Yesterday was a good day for Patents Court (England and Wales) judge Mr Justice Arnold. First, in Mylan v Yeda (noted here by the IPKat), his decision was upheld by a Court of Appeal containing two specialist IP judges. Then, no doubt by sheer coincidence, another version of the same Court of Appeal, this time consisting of Lords Justices Longmore, Moore Bick and Floyd, went and upheld him again in Resolution Chemicals Ltd v H. Lundbeck A/S  EWCA Civ 924.
|HMS Resolution: not sunk when|
earlier Arrow missed its mark
The Court of Appeal dismissed Lundbeck's appeal. In its view:
* Privity of interest provided an exception to the general principle that estoppel would bind only the parties to previous litigation. The test was whether, having due regard to the subject matter of the dispute, there was a sufficient degree of identity between a party to litigation and a third party so as to act as a bar to the third party commencing a fresh action.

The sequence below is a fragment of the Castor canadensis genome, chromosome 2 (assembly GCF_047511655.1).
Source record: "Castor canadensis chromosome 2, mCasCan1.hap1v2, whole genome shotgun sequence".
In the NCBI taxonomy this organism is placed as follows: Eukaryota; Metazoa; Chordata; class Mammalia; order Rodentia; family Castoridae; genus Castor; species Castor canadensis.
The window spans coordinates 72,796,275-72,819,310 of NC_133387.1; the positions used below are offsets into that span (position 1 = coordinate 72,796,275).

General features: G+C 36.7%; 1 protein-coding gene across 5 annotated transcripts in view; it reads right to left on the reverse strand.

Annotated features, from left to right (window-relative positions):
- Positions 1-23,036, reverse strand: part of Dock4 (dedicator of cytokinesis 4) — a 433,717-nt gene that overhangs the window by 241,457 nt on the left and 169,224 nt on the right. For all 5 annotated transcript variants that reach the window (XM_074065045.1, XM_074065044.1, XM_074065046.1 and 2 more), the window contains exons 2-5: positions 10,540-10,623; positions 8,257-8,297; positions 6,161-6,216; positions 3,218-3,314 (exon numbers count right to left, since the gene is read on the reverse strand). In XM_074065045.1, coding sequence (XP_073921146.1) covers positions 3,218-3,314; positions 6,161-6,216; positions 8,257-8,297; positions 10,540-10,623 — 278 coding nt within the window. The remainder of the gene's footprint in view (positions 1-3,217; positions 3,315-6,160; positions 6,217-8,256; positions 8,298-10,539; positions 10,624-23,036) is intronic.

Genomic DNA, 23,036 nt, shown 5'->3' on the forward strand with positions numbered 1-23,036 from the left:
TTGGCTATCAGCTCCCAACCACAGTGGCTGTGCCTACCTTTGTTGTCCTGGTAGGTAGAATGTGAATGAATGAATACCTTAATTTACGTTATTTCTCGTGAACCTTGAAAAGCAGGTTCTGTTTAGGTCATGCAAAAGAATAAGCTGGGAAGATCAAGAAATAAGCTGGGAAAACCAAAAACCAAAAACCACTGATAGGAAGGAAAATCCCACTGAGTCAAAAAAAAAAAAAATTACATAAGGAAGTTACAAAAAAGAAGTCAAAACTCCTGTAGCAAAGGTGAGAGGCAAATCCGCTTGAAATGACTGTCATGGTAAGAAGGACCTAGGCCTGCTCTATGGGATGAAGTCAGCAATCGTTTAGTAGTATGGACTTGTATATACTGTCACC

* It was thus for the court to assess on the facts whether there was privity of interest between a new party -- in this case Resolution -- and a party to previous proceedings. In doing so, it had to examine (i) the extent to which the new party had an interest in the subject matter of the previous action; (ii) the extent to which the new party could be said to be, in reality, the party to the original proceedings by reason of its relationship with that party and (iii) against that background, whether it was just that the new party should be bound by the outcome of the previous litigation.
* Arrow and Resolution were indeed part of a group of companies under common control. There was however no subsisting relationship between them under which it could be said that the 2005 proceedings were being conducted by Arrow for Resolution's benefit.
|The IPKat's own earlier|
experiments didn't get far
The IPKat thinks Lundbeck can't be blamed for trying its luck here, but it would be difficult to argue with the Court of Appeal's statement of the general principles. Merpel just wonders how many times escitalopram has been litigated across Europe and beyond. If ever a patent was a licence to litigate, this is it!